Friday, January 22, 2010

La Casera arrives

El Corte Ingles always sends us promotional random crap along with our internet shopping.

We buy most of our groceries online at Corte Ingles. A couple hours (or the next day) after you make the order, you get a call from the lady who is filling up your shopping cart telling you all the things they don't have. We had a lot of problems in the beginning with them forgetting boxes, breaking stuff, but lately it's been pretty smooth.

This time they sent us a promotional bottle of La Casera (La Unica!). I hadn't realized how famous this stuff is in Spain (#4 most known brand, to the point that people use it to refer to any kind of lemonade, kind of like Xerox or Kleenex). People here mix it in the wine to make tinto de verano, but personally I prefer a clara (beer + casera or fanta limon) when it's hot.

The bottle came with a free appetizer bowl (gotta love these weird promotions).

La Casera has been owned by Cadbury since 2001 (soon to be owned by Kraft if the $18 billion acquisition happens).

Thursday, January 21, 2010

Internet shopping in Spain has improved

I ordered a humidifier yesterday online. This morning (about 12 hours later) the doorbell rings, and there it is!

Count me impressed.

Sushi at the zoo

We go to the the zoo every other weekend. The animals are a bit sad looking (especially the elephant and the rhino), but the kids love the playground, the goats in the petting zoo and driving around in the electric cars.

On the way back to the car, we made an unexpected sushi discovery. Ikibana is a Brazilian-style sushi (Brazil has the largest Japanese community outside Japan) restaurant, with a super friendly staff. The prices are very reasonable (12 euro menu on weekdays, more on the weekend, but not crazy). The fish was very high quality and the flavoring was amazing.

Watch out for those tall chairs and tables. My kids kept fooling around and falling on the floor.

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Wednesday, January 20, 2010

An independent Catalonia and the fiscal deficit

Something you hear a lot in Catalonia is that the central government in Madrid takes more in taxes than it invests back into Catalonia.

There is some research to back this up, the most recent being a 2005 BBVA study that estimated this to be approximately €1094 per capita.

"Aha!" says the hard working, financially responsible Catalan, eyes lighting up with Euro signs. "If only we were independent, we could use this money for something better than supporting lazy Andalucians. Eh?"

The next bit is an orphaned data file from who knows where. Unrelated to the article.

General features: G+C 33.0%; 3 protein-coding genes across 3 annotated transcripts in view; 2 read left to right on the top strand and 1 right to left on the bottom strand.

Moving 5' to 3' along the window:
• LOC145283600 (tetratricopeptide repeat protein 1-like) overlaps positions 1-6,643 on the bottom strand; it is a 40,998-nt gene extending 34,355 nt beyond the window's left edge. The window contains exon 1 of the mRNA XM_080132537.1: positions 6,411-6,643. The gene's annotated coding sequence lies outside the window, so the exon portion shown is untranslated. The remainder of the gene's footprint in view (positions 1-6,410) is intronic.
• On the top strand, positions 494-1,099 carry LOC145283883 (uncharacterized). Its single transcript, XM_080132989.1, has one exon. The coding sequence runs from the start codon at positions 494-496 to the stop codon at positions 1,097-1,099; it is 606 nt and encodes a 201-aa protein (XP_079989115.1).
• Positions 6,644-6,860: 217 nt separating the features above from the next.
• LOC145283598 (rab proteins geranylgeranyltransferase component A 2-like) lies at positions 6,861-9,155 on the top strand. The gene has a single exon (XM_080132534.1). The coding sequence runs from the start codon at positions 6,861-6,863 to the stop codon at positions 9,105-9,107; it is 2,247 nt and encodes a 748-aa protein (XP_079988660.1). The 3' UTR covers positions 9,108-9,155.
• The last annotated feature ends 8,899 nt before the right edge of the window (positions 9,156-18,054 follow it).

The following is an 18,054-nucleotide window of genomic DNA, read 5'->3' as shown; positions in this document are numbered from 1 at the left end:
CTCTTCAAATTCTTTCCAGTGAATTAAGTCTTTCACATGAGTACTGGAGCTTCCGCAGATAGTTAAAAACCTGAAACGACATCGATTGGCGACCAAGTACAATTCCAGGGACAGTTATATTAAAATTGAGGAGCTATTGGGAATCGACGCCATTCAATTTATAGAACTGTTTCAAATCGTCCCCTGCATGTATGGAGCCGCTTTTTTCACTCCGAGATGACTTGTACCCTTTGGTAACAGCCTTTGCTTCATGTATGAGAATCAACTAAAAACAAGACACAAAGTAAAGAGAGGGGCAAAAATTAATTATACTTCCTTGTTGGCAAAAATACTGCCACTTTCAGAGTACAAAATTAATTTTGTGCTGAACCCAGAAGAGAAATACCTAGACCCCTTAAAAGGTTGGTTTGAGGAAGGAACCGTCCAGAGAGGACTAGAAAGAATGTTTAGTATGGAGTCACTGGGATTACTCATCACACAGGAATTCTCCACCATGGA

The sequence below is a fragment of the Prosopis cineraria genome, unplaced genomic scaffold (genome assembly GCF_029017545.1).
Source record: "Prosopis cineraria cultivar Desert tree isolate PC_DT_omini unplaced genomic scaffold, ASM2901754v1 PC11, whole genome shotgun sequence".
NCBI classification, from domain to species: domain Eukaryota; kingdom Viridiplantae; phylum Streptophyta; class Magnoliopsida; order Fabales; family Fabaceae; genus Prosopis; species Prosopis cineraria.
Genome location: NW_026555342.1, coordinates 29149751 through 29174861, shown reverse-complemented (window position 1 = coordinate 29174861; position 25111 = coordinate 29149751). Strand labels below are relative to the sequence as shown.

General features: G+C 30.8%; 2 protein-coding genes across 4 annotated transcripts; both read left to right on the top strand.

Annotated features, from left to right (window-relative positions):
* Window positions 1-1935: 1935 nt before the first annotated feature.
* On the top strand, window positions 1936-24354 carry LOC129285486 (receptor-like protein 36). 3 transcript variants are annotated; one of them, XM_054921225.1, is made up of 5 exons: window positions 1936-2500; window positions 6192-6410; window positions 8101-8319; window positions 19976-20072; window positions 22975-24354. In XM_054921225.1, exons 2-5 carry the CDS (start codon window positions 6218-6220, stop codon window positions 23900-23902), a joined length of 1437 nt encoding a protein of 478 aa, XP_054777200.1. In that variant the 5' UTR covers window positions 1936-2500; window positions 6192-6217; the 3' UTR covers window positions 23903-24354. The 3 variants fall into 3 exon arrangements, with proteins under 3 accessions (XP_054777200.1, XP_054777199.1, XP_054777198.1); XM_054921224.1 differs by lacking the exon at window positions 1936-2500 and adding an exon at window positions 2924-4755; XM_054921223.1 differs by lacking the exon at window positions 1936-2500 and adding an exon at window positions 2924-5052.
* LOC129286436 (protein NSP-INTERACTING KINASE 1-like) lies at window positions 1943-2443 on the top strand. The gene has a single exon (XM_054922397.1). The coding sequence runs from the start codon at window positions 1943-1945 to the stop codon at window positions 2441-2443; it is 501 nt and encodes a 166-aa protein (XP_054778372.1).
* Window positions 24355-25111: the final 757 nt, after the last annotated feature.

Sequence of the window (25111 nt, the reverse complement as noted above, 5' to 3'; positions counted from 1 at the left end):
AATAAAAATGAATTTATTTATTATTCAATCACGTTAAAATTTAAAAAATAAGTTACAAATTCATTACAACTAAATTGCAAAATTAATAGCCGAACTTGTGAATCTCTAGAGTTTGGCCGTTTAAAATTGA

Not so fast. What this independent minded person doesn't realize is that redistribution also happens at the European Union level. Richer countries contribute more than poorer countries and see less money back. The theory is that this money will stem the tide of Polish plumbers taking away jobs in richer countries.

Now suppose that the Republic of Catalonia wanted to be part of the EU. Catalonia would be relatively well off (buh bye Andalucia and Extremadura!), with a GDP per capita about the same as the UK or Austria. (note for Pedants: the EU budget process uses GNI, which is similar to GDP but would be slightly higher in Catalonia due to the large Catalan banks that lend money across Spain)

How much more per capita does the UK and Austria pay into the EU budget than it receives back? Drum roll please... €937 and €1024 respectively.

So nothing has changed, except that Catalonia would be supporting lazy Greeks instead of lazy Andalucians.

Las balanzas fiscales de las comunidades autónomas con la Administración Pública Central, 1991-2005

Replace those water filters

The water in 2008 contained 166 micograms of trihalomethanes vs the permitted 150.

The director of the Catalan environmental protection agency said that there was minimal risk, but didn't explain why his agency lowered the permitted limit in 2009 to 100 micrograms.

Sorea had no comment.

Tuesday, January 19, 2010

El Papiol vs Sant Cugat